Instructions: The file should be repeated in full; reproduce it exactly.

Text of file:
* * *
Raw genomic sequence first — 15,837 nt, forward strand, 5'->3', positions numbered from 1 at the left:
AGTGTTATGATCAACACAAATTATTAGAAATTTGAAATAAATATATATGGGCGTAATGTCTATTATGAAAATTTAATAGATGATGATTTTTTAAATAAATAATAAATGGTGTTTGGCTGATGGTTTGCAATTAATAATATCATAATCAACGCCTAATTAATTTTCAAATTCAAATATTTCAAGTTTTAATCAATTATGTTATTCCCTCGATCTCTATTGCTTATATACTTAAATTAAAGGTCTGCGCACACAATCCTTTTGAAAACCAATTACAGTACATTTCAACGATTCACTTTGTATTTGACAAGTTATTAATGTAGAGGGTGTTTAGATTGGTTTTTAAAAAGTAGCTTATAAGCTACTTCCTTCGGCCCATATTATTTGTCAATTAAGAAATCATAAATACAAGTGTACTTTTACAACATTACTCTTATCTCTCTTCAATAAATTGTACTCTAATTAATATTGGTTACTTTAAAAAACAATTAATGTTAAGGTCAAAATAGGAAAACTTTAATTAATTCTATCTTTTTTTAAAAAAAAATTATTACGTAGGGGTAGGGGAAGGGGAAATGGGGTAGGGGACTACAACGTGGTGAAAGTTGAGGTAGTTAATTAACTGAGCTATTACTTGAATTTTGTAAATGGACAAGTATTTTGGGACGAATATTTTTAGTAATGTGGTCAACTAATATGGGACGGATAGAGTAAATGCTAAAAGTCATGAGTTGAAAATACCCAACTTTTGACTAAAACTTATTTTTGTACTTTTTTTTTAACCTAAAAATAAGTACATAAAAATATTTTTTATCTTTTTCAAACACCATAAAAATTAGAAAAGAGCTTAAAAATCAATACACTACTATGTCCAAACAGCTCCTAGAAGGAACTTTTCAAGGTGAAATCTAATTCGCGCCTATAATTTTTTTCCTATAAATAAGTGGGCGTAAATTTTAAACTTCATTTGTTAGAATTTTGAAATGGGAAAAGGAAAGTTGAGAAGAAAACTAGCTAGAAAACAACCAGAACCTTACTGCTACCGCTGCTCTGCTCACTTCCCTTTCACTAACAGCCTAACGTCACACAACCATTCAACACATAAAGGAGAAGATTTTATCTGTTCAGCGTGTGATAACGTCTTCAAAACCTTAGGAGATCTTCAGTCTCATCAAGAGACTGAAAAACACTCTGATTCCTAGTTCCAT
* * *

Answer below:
Raw genomic sequence first — 15,837 nt, forward strand, 5'->3', positions numbered from 1 at the left:
AGTGTTATGATCAACACAAATTATTAGAAATTTGAAATAAATATATATGGGCGTAATGTCTATTATGAAAATTTAATAGATGATGATTTTTTAAATAAATAATAAATGGTGTTTGGCTGATGGTTTGCAATTAATAATATCATAATCAACGCCTAATTAATTTTCAAATTCAAATATTTCAAGTTTTAATCAATTATGTTATTCCCTCGATCTCTATTGCTTATATACTTAAATTAAAGGTCTGCGCACACAATCCTTTTGAAAACCAATTACAGTACATTTCAACGATTCACTTTGTATTTGACAAGTTATTAATGTAGAGGGTGTTTAGATTGGTTTTTAAAAAGTAGCTTATAAGCTACTTCCTTCGGCCCATATTATTTGTCAATTAAGAAATCATAAATACAAGTGTACTTTTACAACATTACTCTTATCTCTCTTCAATAAATTGTACTCTAATTAATATTGGTTACTTTAAAAAACAATTAATGTTAAGGTCAAAATAGGAAAACTTTAATTAATTCTATCTTTTTTTAAAAAAAAATTATTACGTAGGGGTAGGGGAAGGGGAAATGGGGTAGGGGACTACAACGTGGTGAAAGTTGAGGTAGTTAATTAACTGAGCTATTACTTGAATTTTGTAAATGGACAAGTATTTTGGGACGAATATTTTTAGTAATGTGGTCAACTAATATGGGACGGATAGAGTAAATGCTAAAAGTCATGAGTTGAAAATACCCAACTTTTGACTAAAACTTATTTTTGTACTTTTTTTTTAACCTAAAAATAAGTACATAAAAATATTTTTTATCTTTTTCAAACACCATAAAAATTAGAAAAGAGCTTAAAAATCAATACACTACTATGTCCAAACAGCTCCTAGAAGGAACTTTTCAAGGTGAAATCTAATTCGCGCCTATAATTTTTTTCCTATAAATAAGTGGGCGTAAATTTTAAACTTCATTTGTTAGAATTTTGAAATGGGAAAAGGAAAGTTGAGAAGAAAACTAGCTAGAAAACAACCAGAACCTTACTGCTACCGCTGCTCTGCTCACTTCCCTTTCACTAACAGCCTAACGTCACACAACCATTCAACACATAAAGGAGAAGATTTTATCTGTTCAGCGTGTGATAACGTCTTCAAAACCTTAGGAGATCTTCAGTCTCATCAAGAGACTGAAAAACACTCTGATTCCTAGTTCCAT